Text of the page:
Yes, as the pressure of Rome bore down upon Bar Kochba he began to suspect that the sages had turned on him and were looking to make peace with the Romans. This occurred after he became very arrogant and the sages began to lose faith in his piety.
After it appeared Beitar would be lost to the Romans, Bar Kochba accused Rabbi Elazar of being a spy and executed him. He then completely lost the support of all of the sages including Rabbi Akiva and they began calling him, “Bar Koziba” (the son of a lie) instead of “Bar Kochba”.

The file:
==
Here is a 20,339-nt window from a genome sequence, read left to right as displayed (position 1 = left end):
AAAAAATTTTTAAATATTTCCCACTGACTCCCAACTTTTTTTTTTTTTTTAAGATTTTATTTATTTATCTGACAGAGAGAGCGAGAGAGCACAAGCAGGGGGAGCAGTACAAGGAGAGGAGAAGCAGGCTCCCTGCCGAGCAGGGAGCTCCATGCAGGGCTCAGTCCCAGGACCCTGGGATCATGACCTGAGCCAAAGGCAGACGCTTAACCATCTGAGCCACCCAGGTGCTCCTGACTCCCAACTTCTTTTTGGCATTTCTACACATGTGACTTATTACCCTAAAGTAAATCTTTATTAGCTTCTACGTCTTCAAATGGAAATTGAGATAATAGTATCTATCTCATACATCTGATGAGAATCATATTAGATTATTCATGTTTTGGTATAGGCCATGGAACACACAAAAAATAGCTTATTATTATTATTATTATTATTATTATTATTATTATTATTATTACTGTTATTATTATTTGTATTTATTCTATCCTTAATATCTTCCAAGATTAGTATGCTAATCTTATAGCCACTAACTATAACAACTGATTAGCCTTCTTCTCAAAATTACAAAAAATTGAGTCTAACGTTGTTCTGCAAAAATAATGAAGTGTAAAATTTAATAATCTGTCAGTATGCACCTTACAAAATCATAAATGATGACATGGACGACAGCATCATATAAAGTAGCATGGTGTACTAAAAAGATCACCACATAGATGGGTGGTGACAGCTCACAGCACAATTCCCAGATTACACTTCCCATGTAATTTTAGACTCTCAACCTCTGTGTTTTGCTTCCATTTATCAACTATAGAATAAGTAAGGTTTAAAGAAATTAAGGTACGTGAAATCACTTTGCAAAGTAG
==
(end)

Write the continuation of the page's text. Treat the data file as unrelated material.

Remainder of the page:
I am not aware of the Samaritans playing a role in the deterioration of the relationship between the sages and Bar Kochba other than the legend that it was a Samaritan who accused Rabbi Elazar of being a spy. There are records and papers written that support the view that the Samaritans too were forbidden to perform circumcisions, and that a pagan temple was built on Mount Gerizim. It’s unlikely that Samaritans would have been at Beitar the last stronghold of Bar Kochba if he hadn’t accepted them as part of his revolt and armies.